LGBT Movies: Total Eclipse (1995)

In 1871 the poet Paul Verlaine left his wife and baby to live with an unstable boy named Arthur Rimbaud. Total Eclipse charts their abusive relationship. Leonardo DiCaprio and David Thewlis ham it up as the drunken French poets. They strip, scream and screw. The episodic screenplay never develops their relationship beyond a Punch and Judy show. And it has absolutely no interest in poetry.  

The film was a critical and financial failure. It’s best remembered now by DiCaprio completists. (“Have you seen the film where Leo tops Remus Lupin?”) After examining Oscar Wilde’s affair, I decided to revisit this disastrous pairing.  

Learn more in my spoiler filled recap.  

Act One: Guess Who’s Coming to Dinner?

Scene One: Dinner at the Verlaine’s. France. 1871.
ARTHUR RIMBAUD (Leonardo DiCaprio): I’m the best poet there is. And you’re all losers. BUUURP!
PAUL VERLAINE (David Thewlis): This boy’s poetry is going to change the world.
PREGNANT TEENAGE WIFE: Does he have to stay with us?
VERLAINE: SHUT UP YOU EMASCULATING WRETCH! Can’t you see he’s a young God!?

Scene Two: A Fancy Restaurant
VERLAINE: I’ll introduce you to my contacts so that you can get published.
POETS: Poems. Poems. Poems.
RIMBAUD: You’re all bourgeois posers, man! Screw this!
(Rimbaud attacks the poets with a cane. Then pees on the floor.)

Scene Three: A Rented Room in France
RIMBAUD: Forget them. You can support me while I write.
VERLAINE: Why do I put up with you?
(Rimbaud strips naked.)
VERLAINE: Fair enough. So why does my wealthy wife put up with me?

Act Two: Punch and Judy

Scene Four: Abuse  
(Verlaine abuses his wife. Then runs off with Rimbaud.)
(Rimbaud abuses Verlaine, so he goes back to his wife.)
(Rinse and repeat until…)

Scene Five: A Rented Room in Brussels. 1873
RIMBAUD: I’m leaving you. Again.
VERLAINE: Nobody walks out on me!
(Verlaine shoots Rimbaud through the hand.)
RIMBAUD: You shot my f***ing hand.
POLICE: You’re under arrest!

Act Three: A Lot of Exposition 

Scene Six: A Hillside. 1875
VERLAINE: So, I spent two years in prison for sodomy and then found religion.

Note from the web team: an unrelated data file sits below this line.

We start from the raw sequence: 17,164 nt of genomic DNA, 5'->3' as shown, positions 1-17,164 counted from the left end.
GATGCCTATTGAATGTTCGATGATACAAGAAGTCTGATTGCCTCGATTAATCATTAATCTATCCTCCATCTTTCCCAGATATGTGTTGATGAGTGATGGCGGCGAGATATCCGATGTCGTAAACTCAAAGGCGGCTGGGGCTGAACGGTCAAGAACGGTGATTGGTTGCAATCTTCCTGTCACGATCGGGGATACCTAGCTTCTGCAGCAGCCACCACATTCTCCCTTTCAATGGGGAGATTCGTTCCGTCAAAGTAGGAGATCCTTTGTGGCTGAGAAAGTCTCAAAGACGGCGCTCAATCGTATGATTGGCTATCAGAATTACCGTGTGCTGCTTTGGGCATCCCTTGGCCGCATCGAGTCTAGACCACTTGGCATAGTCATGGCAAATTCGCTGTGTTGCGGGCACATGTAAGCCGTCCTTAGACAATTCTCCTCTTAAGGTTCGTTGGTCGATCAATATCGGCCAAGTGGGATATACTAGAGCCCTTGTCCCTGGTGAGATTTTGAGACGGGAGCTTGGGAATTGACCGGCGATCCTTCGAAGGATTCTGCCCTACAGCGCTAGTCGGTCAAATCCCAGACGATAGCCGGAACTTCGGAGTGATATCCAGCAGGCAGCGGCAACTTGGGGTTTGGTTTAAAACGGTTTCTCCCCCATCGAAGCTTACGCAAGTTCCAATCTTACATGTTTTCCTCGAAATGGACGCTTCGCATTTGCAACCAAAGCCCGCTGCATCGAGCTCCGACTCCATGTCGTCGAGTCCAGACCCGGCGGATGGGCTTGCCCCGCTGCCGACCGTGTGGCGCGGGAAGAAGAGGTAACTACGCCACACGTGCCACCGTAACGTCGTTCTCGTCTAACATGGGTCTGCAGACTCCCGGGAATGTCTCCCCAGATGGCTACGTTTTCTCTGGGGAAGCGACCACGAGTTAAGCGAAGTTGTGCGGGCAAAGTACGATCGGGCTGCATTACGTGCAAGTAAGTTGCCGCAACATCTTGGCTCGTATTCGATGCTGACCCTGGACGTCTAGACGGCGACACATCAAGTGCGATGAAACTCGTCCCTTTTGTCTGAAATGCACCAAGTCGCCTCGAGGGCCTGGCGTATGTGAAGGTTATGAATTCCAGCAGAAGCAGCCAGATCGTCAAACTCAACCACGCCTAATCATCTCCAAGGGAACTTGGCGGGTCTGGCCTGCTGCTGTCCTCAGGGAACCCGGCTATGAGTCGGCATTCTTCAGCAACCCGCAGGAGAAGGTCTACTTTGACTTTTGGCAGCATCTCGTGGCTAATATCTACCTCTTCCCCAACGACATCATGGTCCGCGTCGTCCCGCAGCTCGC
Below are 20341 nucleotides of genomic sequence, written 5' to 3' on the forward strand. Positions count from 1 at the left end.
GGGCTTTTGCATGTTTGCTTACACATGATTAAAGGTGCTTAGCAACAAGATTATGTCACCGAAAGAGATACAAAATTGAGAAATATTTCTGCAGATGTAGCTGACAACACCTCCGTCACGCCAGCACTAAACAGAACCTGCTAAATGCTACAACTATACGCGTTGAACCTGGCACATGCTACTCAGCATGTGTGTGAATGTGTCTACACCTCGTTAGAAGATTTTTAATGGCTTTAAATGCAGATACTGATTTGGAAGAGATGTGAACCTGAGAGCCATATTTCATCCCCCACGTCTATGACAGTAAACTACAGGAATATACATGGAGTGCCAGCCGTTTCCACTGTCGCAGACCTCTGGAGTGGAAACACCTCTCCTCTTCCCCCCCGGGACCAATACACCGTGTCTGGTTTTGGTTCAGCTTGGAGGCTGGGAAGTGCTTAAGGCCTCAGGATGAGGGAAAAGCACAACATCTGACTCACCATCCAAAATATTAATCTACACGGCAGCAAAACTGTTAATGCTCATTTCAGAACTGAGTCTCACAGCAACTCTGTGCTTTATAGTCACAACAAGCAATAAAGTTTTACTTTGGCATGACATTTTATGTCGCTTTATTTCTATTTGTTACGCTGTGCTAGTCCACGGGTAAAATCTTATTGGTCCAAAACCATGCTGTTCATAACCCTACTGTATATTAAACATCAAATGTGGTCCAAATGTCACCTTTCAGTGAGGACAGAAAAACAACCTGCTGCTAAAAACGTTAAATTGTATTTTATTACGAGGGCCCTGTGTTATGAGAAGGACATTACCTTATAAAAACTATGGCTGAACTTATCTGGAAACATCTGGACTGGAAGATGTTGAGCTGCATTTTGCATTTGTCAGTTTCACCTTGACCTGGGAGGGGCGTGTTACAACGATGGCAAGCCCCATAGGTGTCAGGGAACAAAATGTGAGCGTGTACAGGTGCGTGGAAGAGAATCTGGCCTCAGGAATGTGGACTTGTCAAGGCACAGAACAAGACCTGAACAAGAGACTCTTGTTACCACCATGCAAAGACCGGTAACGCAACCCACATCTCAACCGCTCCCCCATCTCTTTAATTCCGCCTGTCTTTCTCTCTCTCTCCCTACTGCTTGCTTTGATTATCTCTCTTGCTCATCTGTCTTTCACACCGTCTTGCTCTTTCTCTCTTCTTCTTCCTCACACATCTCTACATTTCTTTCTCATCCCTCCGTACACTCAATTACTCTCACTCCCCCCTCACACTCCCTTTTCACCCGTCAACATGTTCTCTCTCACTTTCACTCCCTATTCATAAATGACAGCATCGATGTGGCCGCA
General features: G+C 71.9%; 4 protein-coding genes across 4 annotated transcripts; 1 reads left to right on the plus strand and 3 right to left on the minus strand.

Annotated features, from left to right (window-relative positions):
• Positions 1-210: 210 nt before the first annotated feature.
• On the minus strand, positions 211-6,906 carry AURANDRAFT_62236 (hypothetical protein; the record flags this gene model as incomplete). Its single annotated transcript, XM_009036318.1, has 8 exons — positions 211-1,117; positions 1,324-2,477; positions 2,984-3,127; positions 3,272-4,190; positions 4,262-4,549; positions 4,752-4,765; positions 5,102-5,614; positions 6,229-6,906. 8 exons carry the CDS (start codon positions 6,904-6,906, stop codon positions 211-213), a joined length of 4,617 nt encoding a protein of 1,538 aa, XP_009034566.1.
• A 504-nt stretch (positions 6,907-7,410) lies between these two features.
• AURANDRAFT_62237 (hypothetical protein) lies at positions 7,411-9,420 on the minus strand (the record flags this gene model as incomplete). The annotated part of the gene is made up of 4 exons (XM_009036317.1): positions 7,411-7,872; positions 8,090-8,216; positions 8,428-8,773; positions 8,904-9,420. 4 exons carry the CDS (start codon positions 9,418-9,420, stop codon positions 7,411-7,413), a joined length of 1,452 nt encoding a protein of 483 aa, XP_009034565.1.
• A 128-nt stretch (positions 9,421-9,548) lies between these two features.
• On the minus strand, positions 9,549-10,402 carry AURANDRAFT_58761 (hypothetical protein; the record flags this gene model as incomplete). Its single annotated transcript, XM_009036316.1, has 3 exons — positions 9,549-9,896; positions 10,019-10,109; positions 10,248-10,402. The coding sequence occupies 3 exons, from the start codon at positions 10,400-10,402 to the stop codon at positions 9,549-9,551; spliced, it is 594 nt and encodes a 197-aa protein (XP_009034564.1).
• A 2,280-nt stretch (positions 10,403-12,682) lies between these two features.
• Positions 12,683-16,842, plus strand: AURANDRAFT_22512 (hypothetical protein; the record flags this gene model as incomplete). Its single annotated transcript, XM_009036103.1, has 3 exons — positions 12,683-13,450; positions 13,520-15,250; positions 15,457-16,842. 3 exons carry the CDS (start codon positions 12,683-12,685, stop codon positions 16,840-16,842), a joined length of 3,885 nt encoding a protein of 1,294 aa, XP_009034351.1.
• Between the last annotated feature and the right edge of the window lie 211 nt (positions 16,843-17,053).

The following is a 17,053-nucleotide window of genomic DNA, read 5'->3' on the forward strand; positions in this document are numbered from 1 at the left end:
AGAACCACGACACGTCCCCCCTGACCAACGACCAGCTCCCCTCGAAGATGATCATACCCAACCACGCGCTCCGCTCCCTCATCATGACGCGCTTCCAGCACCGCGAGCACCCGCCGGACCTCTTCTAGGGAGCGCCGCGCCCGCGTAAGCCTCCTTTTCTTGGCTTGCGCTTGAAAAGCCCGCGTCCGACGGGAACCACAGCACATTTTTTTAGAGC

RIMBAUD: We’re not getting back together.
VERLAINE: Then why is the film still going?
RIMBAUD: Bored? Would it help if I got naked again?
VERLAINE: Couldn’t hurt.

Scene Seven: A Café. 1892-ish
RIMBAUD’s SISTER: Rimbaud went to Africa, developed a tumor, had his leg amputated, returned home and died.
VERLAINE: That’s a lot of exposition.
RIMBAULD’s SISTER: And now I want to burn all of his obscene poems.
VERLAINE: He wrote poems?


A Season in Hell

A good biographical film about artists should, at the very least, inspire the viewer to learn more about its subjects and the work they created. “Total Eclipse” has totally the opposite effect, of making one never want to hear about its protagonists again.

Todd McCarthy, Variety

Rimbaud began his writing career at the age of 17. And ended it at the age of 20. Total Eclipse never explores whether the affair nurtured or stifled his voice. Though it credits Verlaine for preserving his work after his death.

Leonardo DiCaprio’s star was already on the rise. He captures Rimbaud’s cruelty and sex appeal. But his contemporary vibe and California accent feel out of place amidst his French and British co-stars. Roger Ebert wrote “[The film tests] DiCaprio’s skill in finding new ways to make obnoxiousness fresh. Thewlis, who usually plays the most obnoxious character in his films, is also challenged.” Two years later Leo would make history in Titanic and leave this film far behind.

Christopher Hampton wrote the Total Eclipse for the stage in 1967. His 1995 screenplay still feels like the work of an angry young man. He revels in showing both men at their worst. Without poetry they’re just a pair of mean drunks. Is that the point? Or does Hampton expect his audience to know their work before stepping through the door? Michael Wilmington, of the Chicago Tribune, put it best when he wrote “How would we react to Mozart’s life if Amadeus had left out the music?”

You can find more of my reviews on The Avocado and Letterboxd. My podcast, Rainbow Colored Glasses, can be found here.